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Moral Imagination: Essays
Moral Imagination: Essays
David Bromwich
Princeton University Press, 2014
376 pp., $27.95

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Helen Andrews


Bromwich's Bracing Distinctions

A model for public intellectuals.

David Bromwich in his career as an essayist has run contrary to most trends among public intellectuals. For one thing, he is one. And not just by today's lax standards either, but by the standards of a time when "public intellectual" did not encompass after-dinner speakers, popularizers, and one-man brands. Equally he is an exception to the decline in the quality of prose that has struck those high- and middlebrow publications where public intellectuals ply their trade. This trend, not coincidentally, has proceeded exactly as rapidly as the man of letters has been supplanted by the tenured academic, who, for all his qualifications, seems to have difficulty expressing himself clearly, much less beautifully. Despite being a tenured professor himself—at Yale University, where, I should disclose, I was briefly a student of his—Bromwich as a stylist belongs to the older, better class.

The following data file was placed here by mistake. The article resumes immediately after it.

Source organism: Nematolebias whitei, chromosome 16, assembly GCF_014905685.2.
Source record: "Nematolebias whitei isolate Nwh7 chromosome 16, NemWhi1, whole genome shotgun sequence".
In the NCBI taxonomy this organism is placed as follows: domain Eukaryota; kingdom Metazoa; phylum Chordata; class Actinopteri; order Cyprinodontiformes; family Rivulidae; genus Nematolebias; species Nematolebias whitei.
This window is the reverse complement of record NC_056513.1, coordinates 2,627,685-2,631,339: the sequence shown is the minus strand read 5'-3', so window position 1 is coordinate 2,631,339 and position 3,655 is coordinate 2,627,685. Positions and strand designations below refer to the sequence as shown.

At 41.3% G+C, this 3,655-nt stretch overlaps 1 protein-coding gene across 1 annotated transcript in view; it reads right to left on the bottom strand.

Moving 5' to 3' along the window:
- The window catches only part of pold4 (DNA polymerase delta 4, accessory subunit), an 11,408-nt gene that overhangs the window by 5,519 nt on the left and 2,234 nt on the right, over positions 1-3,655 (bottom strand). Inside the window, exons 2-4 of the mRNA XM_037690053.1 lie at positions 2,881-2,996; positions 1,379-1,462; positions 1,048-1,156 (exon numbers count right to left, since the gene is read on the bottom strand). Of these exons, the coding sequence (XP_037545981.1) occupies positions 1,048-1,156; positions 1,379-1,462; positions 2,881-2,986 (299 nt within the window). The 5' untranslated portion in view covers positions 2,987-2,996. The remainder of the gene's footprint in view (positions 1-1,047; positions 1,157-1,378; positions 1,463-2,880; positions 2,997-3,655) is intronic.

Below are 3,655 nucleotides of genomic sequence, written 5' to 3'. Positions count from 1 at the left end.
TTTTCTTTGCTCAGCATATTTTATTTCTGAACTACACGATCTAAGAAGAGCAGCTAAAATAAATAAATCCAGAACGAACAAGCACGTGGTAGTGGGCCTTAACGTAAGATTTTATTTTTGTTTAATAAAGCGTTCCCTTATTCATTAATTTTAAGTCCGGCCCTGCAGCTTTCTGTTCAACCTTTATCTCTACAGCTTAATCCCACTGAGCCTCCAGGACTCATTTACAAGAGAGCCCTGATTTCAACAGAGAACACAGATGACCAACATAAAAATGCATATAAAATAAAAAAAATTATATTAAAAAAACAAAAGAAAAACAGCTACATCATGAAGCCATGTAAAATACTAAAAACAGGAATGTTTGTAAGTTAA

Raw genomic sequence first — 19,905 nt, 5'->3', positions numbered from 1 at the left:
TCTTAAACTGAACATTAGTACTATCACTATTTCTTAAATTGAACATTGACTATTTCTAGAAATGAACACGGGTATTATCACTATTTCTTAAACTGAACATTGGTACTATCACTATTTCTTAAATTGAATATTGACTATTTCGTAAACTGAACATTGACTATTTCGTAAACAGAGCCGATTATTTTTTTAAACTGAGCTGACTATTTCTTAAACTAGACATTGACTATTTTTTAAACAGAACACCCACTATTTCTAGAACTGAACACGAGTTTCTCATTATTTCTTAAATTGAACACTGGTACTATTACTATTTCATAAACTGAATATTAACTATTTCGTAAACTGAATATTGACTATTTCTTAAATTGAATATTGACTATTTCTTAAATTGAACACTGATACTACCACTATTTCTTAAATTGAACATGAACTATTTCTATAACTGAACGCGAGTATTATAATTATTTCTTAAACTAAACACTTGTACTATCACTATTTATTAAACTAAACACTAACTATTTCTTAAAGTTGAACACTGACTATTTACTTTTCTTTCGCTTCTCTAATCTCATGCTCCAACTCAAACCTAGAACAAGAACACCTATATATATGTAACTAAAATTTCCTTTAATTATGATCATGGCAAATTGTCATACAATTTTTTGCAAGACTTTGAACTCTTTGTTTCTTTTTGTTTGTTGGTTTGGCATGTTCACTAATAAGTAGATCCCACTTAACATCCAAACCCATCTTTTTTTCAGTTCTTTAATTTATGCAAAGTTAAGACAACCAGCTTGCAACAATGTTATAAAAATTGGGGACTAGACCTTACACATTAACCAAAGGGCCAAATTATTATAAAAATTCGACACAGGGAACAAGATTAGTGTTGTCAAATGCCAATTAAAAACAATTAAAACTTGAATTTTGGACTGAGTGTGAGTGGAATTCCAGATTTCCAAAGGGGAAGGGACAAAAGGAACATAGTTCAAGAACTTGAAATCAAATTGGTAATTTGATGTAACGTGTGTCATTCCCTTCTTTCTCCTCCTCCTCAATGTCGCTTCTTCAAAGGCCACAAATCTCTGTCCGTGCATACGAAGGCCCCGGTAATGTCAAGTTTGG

Moral Imagination is one of two books by Bromwich published this spring and, as a collection of essays, the one in which his work as a public intellectual is most on display. The other is a biography of Edmund Burke, which has been Bromwich's scholarly project for the better part of a decade. Apart from the title "Moral Imagination," a phrase which comes from the Reflections on the Revolution in France, Edmund Burke is mostly absent from this book. The writers and thinkers treated at length are listed in the preface: Wordsworth, Ruskin, Gandhi, Virginia Woolf, Abraham Lincoln, Martin Luther King. Apart from Ruskin, this sounds discouragingly like the list of people you most admire that one might hear from presidential candidates in a primary debate, but Bromwich is able to turn these authors to more interesting use than a politician would, perhaps because he has been saturating his mind with Burke for so many years, which for a man of the Left was bound to yield uncommon results.

The keystone essay of the first section of Moral Imagination is "A ...

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